“Daddy, daddy, there’s a yellowjacket in the bedroom!” cried Izzy.
And somehow, the dusty old synapses fired and I replied, “It’s not a yellow jacket, it’s a fly.”
Now, I guess I could have been premature — it wouldn’t have been impossible for it to be a yellowjacket — but the odds were against it. In early May there are few yellowjackets around. All but fertilized queens die in late fall and early winter. These fertilized queens generally overwinter under bark, in stumps and logs and under leaf litter. Some occasionally find refuge in man-made structures, usually barns or other out buildings.
When they do emerge, and it can be as early as early May, these queens immediately get busy building nests and laying eggs that will eventually become those huge picnic spoiling colonies of late fall.
However, now that spring has arrived the odds of a fly slipping in one of the seemingly always-opened front or back doors that serve, like Alice’s rabbit hole, as portals to wonderland for my two little girls, are much greater. But a fly that looks like a yellowjacket? Yep, enter the yellowjacket hover fly.
Hover flies or flower flies are true flies in the family Syrphidae. These flies are noted Batesian mimics. Named from British naturalist, Henry Walter Bates, these mimics, usually insects, closely resemble unpalatable or harmful species and are therefore avoided by predators, 7-year-old little girls and probably a majority of humanoids who, upon hearing a buzz and seeing a bright yellow and black “bee” quickly begin swatting and retreating.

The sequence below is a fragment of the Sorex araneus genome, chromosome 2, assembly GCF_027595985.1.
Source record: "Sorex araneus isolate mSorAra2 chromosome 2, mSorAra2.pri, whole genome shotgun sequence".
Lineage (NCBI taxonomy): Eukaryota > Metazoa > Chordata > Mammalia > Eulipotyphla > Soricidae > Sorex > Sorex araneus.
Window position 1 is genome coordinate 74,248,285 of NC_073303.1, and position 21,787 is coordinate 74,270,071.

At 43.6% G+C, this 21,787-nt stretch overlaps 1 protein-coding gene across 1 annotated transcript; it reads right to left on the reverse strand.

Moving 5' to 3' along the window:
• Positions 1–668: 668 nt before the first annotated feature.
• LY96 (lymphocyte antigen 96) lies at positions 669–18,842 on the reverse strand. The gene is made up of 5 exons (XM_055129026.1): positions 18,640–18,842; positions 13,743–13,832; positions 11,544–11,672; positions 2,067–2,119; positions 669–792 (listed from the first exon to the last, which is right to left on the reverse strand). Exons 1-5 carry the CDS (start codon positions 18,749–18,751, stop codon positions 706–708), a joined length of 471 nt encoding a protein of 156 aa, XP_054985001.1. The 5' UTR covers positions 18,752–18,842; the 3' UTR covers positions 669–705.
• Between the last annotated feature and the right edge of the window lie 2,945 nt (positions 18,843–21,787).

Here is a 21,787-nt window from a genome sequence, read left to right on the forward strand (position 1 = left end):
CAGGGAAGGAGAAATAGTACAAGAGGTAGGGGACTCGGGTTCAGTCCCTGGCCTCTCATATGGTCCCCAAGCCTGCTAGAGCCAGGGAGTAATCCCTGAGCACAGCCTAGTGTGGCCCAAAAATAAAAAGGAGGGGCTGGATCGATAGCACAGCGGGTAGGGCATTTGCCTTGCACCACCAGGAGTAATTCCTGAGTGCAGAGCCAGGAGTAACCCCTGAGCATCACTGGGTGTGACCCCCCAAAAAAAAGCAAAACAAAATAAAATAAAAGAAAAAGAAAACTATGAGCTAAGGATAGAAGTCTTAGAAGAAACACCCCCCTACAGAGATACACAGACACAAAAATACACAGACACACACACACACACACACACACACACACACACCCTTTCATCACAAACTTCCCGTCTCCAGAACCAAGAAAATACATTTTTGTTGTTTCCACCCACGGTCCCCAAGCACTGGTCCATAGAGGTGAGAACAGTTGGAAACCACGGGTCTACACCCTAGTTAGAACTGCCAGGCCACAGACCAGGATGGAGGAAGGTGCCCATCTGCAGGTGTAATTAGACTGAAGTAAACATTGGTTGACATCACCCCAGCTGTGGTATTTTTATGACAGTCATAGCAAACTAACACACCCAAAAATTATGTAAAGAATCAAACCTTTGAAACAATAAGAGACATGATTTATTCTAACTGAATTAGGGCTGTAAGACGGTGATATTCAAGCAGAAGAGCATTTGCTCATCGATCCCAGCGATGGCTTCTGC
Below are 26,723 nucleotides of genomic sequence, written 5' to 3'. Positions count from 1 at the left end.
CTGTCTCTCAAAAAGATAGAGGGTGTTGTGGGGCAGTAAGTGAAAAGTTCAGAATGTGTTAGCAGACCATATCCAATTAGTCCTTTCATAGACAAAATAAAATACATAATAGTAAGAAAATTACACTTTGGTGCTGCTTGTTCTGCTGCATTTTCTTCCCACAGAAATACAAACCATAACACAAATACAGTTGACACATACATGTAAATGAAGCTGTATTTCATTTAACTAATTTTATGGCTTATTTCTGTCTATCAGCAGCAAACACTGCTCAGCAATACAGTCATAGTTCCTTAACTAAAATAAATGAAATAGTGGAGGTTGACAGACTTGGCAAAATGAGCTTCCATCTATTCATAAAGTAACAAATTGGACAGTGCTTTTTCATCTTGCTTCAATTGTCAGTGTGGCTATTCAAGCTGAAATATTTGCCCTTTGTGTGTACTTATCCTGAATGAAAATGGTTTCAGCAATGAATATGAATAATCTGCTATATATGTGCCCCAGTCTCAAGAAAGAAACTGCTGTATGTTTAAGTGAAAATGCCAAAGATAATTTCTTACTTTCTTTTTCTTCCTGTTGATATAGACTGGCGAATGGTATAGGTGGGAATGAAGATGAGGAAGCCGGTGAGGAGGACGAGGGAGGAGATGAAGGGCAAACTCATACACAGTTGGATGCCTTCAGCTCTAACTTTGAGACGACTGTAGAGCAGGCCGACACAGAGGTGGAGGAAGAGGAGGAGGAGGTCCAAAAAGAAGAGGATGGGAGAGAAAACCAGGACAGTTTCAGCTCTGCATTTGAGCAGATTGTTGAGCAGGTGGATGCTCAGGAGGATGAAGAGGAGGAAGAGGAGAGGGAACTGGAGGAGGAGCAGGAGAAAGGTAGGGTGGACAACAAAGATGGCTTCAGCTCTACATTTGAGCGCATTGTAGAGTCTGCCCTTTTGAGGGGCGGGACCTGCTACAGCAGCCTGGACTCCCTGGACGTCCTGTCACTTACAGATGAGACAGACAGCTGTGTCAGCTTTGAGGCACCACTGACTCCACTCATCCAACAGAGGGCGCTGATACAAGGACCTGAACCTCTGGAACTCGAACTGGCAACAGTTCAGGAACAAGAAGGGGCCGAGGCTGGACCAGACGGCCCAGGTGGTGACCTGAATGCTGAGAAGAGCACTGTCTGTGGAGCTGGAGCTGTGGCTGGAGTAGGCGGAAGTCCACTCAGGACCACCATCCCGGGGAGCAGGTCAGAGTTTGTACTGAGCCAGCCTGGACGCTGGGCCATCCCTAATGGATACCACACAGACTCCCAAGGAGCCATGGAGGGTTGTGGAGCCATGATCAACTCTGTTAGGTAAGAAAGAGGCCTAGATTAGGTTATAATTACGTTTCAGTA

The retreating is not so bad. The hover fly is unscathed and the humanoid gets to breathlessly recount being “that close to being stung by a yellowjacket.” The swatting, spraying, mashing, bludgeoning or other dispatching of the offending “bee” is, however, a sadder affair.
Flower or hover flies are actually quite beneficial insects. Flower flies are major pollinators. In agri-ecosystems like orchards, flower flies out-perform all other native pollinators. The only more productive pollinator would be the honeybee. But honeybees only pollinate. Flower flies are also beneficial as predators. The larvae wreak havoc on aphids, caterpillars, thrips and other harmful insects.
If you can still yourself till the “fight or flight” response passes, it’s fairly easy to distinguish between the yellowjacket hover fly and the yellowjacket. The fly has only two wings. The yellowjacket (and all wasps and bees) has four. Yellowjackets have long antennae. The hover fly’s antennae are shorter than its head. Hover flies actually hover, yellowjackets don’t.
The hover fly’s mimicry doesn’t stop with appearance. Once your logic has overcome your flight or fight response and you have captured the hover fly in your hands, it will press its abdomen to your palm and don’t be surprised if you react by waving your hand and dancing a jig while squealing like a 13-year-old girl at a Jonas Brothers concert. That flight or fight response is not called “hard-wired” for nothing.
After two or three captures you will regain your swagger and be one of the first to say, “here, let me take care of that for you.” But as you reach for the culprit you will be going through a mental checklist: two wings, long antennae, it was hovering, right?
This little buzzer is also known as a “buzz bee.” It has the habit of getting in your face and buzzing loudly. In parts of Appalachia it is known as the “good news” bee. The folklore goes: if one buzzes in your ear you will soon experience good news.